Skip to main content

Athanasius the Athonite, St.

ATHANASIUS THE ATHONITE, ST.

Byzantine founder of cenobitic monasticism on Mt. Athos; b. Trebizond, c. 920; d. Mt. Athos, c. 1000. His well-to-do family had him baptized Abraham. He studied at Constantinople and became a monk at Mount Kiminas under Abbot Michael Maleinos, uncle of nicephorus phocas (later emperor). While still a general, Nicephorus employed Abraham as his spiritual director. Abraham changed his name to Athanasius and retired to Mt. Athos as a hermit to escape court honors; however, he was persuaded to accompany the general during his campaign against the Saracens in Crete. With imperial support he founded the Great Lavra on Mt. Athos in 963 and introduced a Typicon, or rule, for cenobites based on the common-life ideals of St. basil the great and theodore the studite. Opposition to this innovation developed on the death of the emperor (969) and was combined with the accusation that the success of Athanasius's experiment was a result of imperial influence. But the new emperor, John I Tzimisces, rallied in favor of Athanasius, who had fled to Cyprus. Strengthened by a vision as well as by financial support, Athanasius returned to Mt. Athos, where he was killed c. 1000 when the masonry collapsed as he was laying the keystone of a dome. The Athanasian Hypotyposis was based upon the Studite rule but shows strong traces of Benedictine influence. A third document, the Diatyposis, deals with the succession and station of superiors and the rights of the epitropos, or adminstrator, and provides a directory for the Easter Liturgy and other rites. A factual life of Athanasius was written by a younger Athanasius who seems to have obtained most of his information from the founder's disciple, Anthony, and a John Hexapteryos. A second anonymous Bios, or life, seems to have been based on the first. Athanasius is named in the preparatory part of the Byzantine Eucharistic Liturgy.

Feast: July 5.

Bibliography: k. baus, Lexicon für Theologie und Kirche, ed. j. hofer and k. rahner (Freiburg 195765) 1:976. p. meyer, Die Haupturkunden für die Geschichte der Athosklöster (Leipzig 1894). l. petit, "Vie de Saint Athanase l'Athonite," Analecta Bollandiana 25 (1906) 589. j. leroy, "S. Athanase l'Athonite et la règle S. Benoît," Revue d'ascétique et de mystique 29 (1953) 108122. e. amand de mendieta, La Presquîle des Caloyers: Le Mont-Athos (Paris 1955). h. g. beck, Kirche und theologische Literatur im byzantinischen Reich (Munich 1959) 578, 588589. p. lemerle, "La Vie ancienne de S. Athanase l'Athonite," Le Millénaire du Mont Athos (Chevetogne 1963) 1:59100.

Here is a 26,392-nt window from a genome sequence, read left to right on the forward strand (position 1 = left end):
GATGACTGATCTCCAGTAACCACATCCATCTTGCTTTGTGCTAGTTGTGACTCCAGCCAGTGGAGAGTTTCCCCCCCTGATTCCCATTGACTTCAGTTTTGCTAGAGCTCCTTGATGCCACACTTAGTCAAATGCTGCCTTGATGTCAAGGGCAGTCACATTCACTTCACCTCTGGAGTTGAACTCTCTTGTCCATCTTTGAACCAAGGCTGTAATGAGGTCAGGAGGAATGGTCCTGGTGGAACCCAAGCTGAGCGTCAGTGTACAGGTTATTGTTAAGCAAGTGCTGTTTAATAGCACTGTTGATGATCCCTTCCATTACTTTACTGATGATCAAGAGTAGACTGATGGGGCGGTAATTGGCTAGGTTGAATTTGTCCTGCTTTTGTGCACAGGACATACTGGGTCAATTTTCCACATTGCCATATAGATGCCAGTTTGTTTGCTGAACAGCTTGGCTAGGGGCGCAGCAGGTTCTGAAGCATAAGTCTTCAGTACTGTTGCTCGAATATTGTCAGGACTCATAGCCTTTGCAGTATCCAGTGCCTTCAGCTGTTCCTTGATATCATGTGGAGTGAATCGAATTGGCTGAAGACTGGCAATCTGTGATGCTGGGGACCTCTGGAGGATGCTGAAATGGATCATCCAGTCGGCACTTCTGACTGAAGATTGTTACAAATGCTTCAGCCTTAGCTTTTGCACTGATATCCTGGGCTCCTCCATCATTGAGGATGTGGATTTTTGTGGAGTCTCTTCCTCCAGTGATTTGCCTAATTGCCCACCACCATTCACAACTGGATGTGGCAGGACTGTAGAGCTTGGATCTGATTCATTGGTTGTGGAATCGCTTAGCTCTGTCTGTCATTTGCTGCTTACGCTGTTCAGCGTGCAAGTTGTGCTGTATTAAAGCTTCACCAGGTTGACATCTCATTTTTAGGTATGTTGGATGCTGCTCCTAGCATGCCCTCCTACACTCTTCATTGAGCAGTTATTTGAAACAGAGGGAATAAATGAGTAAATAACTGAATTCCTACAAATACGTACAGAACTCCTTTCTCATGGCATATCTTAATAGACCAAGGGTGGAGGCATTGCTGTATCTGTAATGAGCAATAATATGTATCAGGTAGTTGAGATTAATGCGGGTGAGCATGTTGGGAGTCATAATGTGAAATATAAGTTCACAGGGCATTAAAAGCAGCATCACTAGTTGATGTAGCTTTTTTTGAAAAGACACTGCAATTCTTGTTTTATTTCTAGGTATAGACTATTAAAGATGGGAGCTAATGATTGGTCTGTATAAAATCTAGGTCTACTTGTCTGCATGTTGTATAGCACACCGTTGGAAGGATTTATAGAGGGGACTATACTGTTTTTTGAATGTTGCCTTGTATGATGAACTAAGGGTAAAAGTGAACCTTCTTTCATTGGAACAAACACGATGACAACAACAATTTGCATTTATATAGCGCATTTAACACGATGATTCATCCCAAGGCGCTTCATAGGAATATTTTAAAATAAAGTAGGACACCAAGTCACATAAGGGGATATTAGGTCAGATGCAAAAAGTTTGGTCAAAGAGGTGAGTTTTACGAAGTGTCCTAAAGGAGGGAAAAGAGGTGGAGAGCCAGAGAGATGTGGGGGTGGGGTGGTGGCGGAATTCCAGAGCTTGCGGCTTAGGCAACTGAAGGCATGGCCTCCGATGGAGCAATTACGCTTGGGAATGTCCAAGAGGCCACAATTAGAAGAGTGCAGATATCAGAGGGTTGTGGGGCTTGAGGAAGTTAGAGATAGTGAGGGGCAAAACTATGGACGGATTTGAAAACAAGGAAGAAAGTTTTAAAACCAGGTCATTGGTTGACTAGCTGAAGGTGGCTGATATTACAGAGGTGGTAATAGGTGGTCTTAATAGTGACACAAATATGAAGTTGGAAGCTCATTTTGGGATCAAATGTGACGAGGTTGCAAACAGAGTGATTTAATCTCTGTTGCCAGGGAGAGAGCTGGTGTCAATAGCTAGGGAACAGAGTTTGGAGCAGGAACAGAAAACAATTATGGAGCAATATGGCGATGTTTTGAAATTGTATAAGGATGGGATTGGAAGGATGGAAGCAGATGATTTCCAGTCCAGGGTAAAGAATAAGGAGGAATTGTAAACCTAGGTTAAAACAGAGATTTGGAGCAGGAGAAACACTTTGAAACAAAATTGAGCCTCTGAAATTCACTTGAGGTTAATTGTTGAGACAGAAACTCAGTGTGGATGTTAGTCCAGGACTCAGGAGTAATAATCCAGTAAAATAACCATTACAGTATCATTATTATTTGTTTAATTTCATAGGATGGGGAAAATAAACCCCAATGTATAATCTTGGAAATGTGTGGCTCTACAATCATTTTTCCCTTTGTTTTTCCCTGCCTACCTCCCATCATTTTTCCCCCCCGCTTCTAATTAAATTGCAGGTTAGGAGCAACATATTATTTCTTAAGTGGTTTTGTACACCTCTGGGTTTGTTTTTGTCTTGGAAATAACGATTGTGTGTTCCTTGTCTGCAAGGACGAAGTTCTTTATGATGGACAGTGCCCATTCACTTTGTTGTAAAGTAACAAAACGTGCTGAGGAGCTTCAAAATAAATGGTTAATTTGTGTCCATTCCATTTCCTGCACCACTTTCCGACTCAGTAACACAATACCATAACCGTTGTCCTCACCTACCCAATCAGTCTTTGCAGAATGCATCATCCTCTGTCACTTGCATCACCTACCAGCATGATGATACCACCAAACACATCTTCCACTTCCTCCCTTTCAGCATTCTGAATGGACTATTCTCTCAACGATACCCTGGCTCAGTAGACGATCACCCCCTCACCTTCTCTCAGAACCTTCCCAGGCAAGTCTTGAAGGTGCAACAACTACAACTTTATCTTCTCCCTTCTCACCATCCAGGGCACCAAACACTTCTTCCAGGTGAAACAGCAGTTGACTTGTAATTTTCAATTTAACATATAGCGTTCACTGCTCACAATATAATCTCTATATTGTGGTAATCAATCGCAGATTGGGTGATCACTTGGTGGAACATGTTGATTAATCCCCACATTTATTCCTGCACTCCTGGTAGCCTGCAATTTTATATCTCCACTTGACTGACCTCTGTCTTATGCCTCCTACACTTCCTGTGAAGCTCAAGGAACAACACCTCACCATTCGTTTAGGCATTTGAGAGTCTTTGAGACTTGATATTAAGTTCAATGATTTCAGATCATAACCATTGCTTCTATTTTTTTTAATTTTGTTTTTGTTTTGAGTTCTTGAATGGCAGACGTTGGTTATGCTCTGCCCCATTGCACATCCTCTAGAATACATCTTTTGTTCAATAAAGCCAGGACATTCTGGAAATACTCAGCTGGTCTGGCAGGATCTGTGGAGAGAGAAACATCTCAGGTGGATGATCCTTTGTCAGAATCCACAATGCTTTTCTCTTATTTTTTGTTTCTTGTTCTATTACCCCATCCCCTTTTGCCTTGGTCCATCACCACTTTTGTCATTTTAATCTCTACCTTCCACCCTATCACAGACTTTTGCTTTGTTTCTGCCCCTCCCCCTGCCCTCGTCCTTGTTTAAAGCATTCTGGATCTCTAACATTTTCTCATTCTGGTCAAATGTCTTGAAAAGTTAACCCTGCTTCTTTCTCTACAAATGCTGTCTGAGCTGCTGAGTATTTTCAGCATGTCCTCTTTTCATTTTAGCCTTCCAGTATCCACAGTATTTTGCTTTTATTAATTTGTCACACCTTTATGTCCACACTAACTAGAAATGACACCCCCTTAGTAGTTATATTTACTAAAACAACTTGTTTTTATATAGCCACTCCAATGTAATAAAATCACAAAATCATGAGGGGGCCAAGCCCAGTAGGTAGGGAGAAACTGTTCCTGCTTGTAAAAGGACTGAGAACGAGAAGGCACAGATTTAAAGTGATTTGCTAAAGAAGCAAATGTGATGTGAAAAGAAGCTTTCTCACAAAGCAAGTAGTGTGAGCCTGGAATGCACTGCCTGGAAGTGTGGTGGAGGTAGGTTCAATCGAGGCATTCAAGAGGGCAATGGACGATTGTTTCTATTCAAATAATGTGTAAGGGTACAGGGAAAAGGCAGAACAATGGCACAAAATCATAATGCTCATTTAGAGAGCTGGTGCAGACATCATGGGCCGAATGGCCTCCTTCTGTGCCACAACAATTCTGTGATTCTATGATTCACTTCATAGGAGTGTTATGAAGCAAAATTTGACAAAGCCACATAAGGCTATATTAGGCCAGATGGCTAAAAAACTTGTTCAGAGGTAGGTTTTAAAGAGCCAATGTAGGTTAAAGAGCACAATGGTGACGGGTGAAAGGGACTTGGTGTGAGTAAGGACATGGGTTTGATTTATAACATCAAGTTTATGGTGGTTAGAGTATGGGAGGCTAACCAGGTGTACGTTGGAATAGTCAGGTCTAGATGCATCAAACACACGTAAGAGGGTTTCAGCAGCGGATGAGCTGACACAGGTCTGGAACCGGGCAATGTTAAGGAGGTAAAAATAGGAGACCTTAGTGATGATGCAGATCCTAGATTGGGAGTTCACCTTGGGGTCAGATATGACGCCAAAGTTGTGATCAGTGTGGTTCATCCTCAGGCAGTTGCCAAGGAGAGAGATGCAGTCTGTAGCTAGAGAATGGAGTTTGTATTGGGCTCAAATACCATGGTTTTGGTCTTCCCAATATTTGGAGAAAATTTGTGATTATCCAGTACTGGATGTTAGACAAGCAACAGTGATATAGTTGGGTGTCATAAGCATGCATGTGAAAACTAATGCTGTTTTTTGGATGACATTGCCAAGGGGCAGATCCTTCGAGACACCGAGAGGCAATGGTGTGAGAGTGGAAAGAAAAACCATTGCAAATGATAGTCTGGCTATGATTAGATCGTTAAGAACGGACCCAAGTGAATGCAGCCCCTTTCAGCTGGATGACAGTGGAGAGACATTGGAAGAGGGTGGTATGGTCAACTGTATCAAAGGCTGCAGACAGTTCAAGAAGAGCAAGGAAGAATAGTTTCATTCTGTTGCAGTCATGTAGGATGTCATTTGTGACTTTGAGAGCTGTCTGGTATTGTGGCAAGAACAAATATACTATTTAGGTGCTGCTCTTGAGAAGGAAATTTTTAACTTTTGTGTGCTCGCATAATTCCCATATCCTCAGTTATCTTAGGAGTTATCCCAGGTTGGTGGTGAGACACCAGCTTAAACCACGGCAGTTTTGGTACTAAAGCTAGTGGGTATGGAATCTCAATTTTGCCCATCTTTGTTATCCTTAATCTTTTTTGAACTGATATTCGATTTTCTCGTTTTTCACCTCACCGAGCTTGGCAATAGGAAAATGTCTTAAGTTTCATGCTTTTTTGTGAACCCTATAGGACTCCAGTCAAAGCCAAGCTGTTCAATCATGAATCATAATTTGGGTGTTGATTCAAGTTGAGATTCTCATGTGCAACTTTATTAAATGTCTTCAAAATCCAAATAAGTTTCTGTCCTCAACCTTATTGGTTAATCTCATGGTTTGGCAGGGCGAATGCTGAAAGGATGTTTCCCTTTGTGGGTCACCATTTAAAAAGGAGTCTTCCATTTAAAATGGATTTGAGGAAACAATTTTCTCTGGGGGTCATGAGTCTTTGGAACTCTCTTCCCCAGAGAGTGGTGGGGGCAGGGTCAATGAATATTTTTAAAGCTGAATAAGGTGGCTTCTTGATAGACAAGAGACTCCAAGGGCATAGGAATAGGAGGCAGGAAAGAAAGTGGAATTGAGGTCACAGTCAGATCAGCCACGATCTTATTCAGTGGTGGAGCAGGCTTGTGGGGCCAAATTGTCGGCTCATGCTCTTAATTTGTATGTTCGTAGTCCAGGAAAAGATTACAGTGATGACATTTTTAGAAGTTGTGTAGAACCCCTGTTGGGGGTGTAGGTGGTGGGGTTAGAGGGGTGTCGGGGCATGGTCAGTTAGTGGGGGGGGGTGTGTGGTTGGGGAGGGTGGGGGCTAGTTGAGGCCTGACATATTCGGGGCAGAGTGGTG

[g. a. maloney]

Cite this article
Pick a style below, and copy the text for your bibliography.

  • MLA
  • Chicago
  • APA

"Athanasius the Athonite, St.." New Catholic Encyclopedia. . Encyclopedia.com. 20 Aug. 2018 <http://www.encyclopedia.com>.

"Athanasius the Athonite, St.." New Catholic Encyclopedia. . Encyclopedia.com. (August 20, 2018). http://www.encyclopedia.com/religion/encyclopedias-almanacs-transcripts-and-maps/athanasius-athonite-st

"Athanasius the Athonite, St.." New Catholic Encyclopedia. . Retrieved August 20, 2018 from Encyclopedia.com: http://www.encyclopedia.com/religion/encyclopedias-almanacs-transcripts-and-maps/athanasius-athonite-st

Learn more about citation styles

Citation styles

Encyclopedia.com gives you the ability to cite reference entries and articles according to common styles from the Modern Language Association (MLA), The Chicago Manual of Style, and the American Psychological Association (APA).

Within the “Cite this article” tool, pick a style to see how all available information looks when formatted according to that style. Then, copy and paste the text into your bibliography or works cited list.

Because each style has its own formatting nuances that evolve over time and not all information is available for every reference entry or article, Encyclopedia.com cannot guarantee each citation it generates. Therefore, it’s best to use Encyclopedia.com citations as a starting point before checking the style against your school or publication’s requirements and the most-recent information available at these sites:

Modern Language Association

http://www.mla.org/style

The Chicago Manual of Style

http://www.chicagomanualofstyle.org/tools_citationguide.html

American Psychological Association

http://apastyle.apa.org/

Notes:
  • Most online reference entries and articles do not have page numbers. Therefore, that information is unavailable for most Encyclopedia.com content. However, the date of retrieval is often important. Refer to each style’s convention regarding the best way to format page numbers and retrieval dates.
  • In addition to the MLA, Chicago, and APA styles, your school, university, publication, or institution may have its own requirements for citations. Therefore, be sure to refer to those guidelines when editing your bibliography or works cited list.